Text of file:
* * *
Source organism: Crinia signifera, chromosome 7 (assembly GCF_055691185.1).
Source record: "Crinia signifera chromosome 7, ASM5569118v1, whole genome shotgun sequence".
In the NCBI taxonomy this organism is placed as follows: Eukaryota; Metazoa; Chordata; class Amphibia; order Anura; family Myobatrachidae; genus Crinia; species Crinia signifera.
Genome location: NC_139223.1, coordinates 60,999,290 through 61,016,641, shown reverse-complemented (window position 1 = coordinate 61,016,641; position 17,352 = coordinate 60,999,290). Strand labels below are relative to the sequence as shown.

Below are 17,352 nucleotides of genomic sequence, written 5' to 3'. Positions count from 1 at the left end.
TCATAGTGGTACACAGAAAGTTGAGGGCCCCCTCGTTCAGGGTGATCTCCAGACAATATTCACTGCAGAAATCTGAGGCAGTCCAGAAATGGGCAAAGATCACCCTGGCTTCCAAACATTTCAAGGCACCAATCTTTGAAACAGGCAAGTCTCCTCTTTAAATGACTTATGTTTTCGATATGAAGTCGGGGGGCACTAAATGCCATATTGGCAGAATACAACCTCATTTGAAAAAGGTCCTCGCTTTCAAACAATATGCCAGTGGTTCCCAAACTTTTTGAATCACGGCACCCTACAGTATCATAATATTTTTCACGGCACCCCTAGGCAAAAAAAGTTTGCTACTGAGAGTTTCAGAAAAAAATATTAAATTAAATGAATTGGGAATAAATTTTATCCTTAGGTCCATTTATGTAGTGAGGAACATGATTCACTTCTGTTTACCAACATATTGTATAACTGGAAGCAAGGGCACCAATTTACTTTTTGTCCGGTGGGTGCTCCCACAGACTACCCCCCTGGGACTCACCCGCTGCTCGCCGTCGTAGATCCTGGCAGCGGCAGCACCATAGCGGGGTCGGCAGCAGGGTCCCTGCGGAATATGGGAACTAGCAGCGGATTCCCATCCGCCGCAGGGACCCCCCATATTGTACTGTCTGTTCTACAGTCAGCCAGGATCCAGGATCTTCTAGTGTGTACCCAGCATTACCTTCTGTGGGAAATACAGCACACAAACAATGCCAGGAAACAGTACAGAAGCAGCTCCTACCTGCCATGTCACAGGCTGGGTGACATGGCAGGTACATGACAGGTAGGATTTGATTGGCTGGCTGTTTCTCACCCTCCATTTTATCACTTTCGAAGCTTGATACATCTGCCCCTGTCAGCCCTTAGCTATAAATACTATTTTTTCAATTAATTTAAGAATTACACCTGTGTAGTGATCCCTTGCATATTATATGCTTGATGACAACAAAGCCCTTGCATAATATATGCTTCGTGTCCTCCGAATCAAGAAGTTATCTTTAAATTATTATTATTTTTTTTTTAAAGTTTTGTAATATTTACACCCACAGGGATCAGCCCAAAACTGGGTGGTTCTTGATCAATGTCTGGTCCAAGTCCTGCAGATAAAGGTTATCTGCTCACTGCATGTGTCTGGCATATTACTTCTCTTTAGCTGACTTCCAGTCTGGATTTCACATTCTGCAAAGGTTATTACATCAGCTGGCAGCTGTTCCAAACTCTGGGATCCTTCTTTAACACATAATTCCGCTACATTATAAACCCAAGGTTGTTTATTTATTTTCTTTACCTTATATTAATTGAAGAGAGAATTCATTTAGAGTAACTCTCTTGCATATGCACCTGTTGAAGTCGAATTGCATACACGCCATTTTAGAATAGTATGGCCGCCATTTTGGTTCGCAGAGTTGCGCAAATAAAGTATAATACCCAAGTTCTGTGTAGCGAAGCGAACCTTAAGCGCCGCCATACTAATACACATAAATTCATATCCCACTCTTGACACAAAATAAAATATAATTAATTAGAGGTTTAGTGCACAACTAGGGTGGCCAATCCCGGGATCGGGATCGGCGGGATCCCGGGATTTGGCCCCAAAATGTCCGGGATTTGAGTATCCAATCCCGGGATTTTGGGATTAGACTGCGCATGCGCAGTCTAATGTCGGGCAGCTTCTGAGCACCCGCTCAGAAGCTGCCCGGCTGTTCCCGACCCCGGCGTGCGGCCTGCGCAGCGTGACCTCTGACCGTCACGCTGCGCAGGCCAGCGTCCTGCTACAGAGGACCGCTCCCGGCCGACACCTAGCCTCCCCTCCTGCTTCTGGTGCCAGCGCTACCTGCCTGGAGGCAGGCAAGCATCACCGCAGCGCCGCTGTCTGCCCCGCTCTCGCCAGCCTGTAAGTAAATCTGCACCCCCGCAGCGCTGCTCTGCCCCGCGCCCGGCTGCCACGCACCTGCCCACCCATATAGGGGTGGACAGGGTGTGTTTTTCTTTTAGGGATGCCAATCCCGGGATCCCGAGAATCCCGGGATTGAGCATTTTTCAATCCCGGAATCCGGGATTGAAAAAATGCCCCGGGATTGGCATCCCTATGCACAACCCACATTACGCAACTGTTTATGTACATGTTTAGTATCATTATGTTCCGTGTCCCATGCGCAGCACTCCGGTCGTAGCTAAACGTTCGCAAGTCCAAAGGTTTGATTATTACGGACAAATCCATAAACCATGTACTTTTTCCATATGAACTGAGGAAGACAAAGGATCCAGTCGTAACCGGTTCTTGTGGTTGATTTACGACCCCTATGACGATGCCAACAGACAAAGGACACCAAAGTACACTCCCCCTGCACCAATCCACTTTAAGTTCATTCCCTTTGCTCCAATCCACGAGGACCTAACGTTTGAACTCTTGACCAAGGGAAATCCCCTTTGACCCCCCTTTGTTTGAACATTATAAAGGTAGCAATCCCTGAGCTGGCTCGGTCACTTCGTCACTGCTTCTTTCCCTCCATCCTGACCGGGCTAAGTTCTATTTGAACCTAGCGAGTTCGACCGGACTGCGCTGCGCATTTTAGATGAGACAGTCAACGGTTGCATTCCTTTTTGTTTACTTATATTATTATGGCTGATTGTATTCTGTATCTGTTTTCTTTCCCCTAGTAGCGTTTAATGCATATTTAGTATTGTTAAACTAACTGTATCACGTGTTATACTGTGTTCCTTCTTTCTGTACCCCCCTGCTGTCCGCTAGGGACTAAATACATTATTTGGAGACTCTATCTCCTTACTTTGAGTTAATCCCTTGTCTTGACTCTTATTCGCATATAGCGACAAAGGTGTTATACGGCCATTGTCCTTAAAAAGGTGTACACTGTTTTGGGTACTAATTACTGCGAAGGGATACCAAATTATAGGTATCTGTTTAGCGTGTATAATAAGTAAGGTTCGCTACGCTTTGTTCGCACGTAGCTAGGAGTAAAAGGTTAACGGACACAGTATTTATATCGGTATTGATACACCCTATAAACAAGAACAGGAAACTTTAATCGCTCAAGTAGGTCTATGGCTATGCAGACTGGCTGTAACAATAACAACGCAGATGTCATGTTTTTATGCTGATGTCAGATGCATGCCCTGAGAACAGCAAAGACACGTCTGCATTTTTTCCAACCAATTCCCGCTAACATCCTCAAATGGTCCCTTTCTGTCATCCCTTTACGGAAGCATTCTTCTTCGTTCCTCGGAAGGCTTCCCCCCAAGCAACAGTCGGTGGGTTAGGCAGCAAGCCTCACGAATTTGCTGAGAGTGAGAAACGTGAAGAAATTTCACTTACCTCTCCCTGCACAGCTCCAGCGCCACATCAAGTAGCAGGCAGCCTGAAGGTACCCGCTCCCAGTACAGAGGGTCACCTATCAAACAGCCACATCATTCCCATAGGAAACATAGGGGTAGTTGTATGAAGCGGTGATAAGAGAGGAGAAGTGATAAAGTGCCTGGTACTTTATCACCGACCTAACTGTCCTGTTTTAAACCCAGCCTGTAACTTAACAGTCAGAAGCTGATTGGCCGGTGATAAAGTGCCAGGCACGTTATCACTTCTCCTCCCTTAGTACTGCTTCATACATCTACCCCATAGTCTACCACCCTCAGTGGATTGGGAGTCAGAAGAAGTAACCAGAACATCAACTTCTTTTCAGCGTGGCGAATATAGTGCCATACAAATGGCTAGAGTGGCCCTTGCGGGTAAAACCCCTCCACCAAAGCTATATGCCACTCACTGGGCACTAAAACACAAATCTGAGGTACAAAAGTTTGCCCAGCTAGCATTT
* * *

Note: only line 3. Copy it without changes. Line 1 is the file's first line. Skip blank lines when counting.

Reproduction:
In the NCBI taxonomy this organism is placed as follows: Eukaryota; Metazoa; Chordata; class Amphibia; order Anura; family Myobatrachidae; genus Crinia; species Crinia signifera.